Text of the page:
‘Open library’: Tourists in AlUla glimpse distant past in Ikmah’s ancient inscriptions

‘Open library’: Tourists in AlUla glimpse distant past in Ikmah’s ancient inscriptions
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Updated 22 October 2021

‘Open library’: Tourists in AlUla glimpse distant past in Ikmah’s ancient inscriptions

‘Open library’: Tourists in AlUla glimpse distant past in Ikmah’s ancient inscriptions

ALULA: Imagine stepping back into a time before cell phones, emails, or even paper. During this era, documenting important moments was simplified to sketching on rocks.
This is Ikmah mountain, or the “open library” as it is referred to by AlUla’s locals. AlUla was a highlight on the trading route many took through the Arabian Peninsula. Travelers stopped at the mountain to document their stories or carve their names for those who came after them.
“We call Ikmah the ‘open library.’ If you want to know why it has this name, have a look around for a few seconds and you will see inscriptions all over the mountain,” Amal Aljahani, an expert Rawi storyteller, told Arab News.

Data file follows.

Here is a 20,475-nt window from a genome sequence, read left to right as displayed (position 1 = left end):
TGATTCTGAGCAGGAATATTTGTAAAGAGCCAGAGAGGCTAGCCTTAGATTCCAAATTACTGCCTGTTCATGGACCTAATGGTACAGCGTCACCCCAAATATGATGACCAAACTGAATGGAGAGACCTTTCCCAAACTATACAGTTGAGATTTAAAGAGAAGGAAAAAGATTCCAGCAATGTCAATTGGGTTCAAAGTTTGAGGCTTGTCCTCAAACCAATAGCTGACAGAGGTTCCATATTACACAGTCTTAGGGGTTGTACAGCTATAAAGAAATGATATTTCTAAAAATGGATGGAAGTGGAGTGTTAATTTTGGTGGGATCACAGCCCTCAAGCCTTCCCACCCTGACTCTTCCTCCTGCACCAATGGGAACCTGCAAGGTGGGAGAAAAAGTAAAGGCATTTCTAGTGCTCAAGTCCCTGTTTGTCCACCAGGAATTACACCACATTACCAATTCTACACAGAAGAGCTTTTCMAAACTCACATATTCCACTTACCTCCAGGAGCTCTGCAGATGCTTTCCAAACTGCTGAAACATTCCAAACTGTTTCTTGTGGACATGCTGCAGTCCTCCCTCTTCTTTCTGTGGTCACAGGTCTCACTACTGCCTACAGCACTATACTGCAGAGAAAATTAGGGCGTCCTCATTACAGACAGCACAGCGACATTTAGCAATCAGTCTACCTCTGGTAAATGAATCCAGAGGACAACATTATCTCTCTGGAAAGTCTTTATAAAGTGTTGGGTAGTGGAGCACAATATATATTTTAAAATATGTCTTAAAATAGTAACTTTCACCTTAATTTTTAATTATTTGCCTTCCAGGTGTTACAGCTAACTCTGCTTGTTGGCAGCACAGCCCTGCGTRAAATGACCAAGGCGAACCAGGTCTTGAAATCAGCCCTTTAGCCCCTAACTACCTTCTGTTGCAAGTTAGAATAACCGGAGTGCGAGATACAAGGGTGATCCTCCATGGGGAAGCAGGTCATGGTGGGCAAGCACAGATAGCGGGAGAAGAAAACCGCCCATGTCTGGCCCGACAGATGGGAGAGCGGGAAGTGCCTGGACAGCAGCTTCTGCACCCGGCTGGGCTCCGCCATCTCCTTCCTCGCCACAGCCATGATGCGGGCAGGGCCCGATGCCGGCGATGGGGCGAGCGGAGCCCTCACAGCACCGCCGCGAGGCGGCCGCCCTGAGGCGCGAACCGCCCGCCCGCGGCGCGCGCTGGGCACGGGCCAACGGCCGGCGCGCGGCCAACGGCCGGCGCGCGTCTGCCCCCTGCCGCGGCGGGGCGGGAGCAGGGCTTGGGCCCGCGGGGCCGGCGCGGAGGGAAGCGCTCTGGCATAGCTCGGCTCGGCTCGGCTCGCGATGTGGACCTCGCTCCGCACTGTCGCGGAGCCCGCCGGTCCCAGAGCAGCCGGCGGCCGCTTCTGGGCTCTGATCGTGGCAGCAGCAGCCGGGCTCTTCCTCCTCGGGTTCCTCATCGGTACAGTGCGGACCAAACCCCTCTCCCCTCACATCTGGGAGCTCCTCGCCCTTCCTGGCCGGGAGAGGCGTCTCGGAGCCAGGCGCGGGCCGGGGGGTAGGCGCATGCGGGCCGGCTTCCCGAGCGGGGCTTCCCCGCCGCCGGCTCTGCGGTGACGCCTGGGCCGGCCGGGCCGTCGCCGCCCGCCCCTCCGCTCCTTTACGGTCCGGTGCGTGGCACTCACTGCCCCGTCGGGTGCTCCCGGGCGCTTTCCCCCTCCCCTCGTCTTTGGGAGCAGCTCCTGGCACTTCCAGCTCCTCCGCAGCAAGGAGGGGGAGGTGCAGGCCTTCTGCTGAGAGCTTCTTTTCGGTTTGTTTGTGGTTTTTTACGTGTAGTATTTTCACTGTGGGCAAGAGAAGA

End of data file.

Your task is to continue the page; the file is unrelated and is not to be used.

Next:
Ikmah has over 500 inscriptions from the Dadan and Lihyan civilization. The earliest texts from the mountain have been studied and translated by historians and archeologists and have been dated back to the ninth and 10th century B.C. 
The languages in the mountain include Aramaic, Thamudic, Dadanitic, Minaen, Nabatean, Greek, Latin, and Arabic. An important area for historians, Arabic linguistics experts, and archaeologists, the mountain offers a look back into the pre-Arabic era.
Tourists from the Kingdom and international visitors gather for hours to sit in front of the high peaks and observe the delicate techniques of the ancient language that turned into the modern Arabic letters we know today.